In his affidavit, Micalizzi described the nuisances as having occurred between August and November of 2018 and again from June to August of 2019, apparently abating between December 2018 and May 2019. Sometime thereafter, he and Santoro rented their apartment to a tenant who also complained to them on several occasions about the noise and odors emanating from Rosabianca’s unit between April and August of 2021. No allegations were made concerning the period September 2019 to the date of Micalizzi’s affidavit, May 4, 2022. There was no affidavit from that or any other tenant. While the noise and odor incidents may have occurred on various occasions during 2018, 2019 and 2021, and have constituted objectionable conduct, as alleged the conduct did not constitute a continuous invasion of rights or a pattern of continuity or recurrence.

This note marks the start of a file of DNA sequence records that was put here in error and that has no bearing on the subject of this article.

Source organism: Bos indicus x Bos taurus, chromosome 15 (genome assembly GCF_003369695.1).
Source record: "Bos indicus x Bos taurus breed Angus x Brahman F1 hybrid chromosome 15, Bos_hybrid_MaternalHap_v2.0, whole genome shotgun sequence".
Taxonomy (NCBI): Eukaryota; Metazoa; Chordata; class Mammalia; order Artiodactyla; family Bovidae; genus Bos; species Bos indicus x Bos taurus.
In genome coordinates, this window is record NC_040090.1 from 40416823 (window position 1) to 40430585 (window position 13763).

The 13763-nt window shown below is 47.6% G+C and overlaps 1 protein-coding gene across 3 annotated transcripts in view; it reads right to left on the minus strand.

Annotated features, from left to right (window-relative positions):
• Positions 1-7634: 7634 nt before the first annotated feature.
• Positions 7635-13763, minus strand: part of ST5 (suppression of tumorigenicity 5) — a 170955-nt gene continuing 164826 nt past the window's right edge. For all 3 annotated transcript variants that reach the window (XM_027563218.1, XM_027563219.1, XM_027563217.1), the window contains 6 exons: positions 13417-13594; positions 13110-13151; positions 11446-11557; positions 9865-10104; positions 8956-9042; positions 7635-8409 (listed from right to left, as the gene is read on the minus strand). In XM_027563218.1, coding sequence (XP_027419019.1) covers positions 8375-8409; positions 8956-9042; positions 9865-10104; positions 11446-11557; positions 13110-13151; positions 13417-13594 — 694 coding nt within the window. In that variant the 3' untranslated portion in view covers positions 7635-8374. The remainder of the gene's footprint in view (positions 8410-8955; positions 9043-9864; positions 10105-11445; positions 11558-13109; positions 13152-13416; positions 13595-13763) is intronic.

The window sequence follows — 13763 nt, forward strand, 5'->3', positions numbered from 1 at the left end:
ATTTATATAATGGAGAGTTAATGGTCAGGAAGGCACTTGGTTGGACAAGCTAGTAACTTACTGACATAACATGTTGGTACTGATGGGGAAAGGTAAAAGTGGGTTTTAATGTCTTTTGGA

Santor/Micalizzi also failed to establish, prima facie, a claim for trespass, or an injury to the right of possession and requires a showing of an intentional entry onto the land of another without permission. No property was taken, and intangible intrusions such as noise and odor are treated as nuisances, not trespass, because they interfere with nearby property owners’ use and enjoyment of their land, not with their exclusive possession. At most, if the noise and odor intrusions alleged rose to the level required for a finding of nuisance, that would not be a trespass but, at most, simply a misuse by Rosabianca of his own property to the injury of his neighbors. Neither was established here.
Since the submissions fall short of established a prima facie claim for breach of contract, nuisance or trespass, Santoro/Micalizzi were not entitled to any relief, including the injunctive relief requested as against Rosabianca or his unidentified tenants — a mandatory and permanent injunction. That relief would also require them to show that Rosabianca and his tenants were presently causing or threatening to cause harm to the themselves. But the conduct complained of occurred only sporadically and prior to September 2019. No application for a preliminary injunction was made seeking immediate relief earlier in the litigation.
Santoro/Micalizzi’s motion for leave to enter a default judgment against Rosabianca and “John Does 1-10” was denied.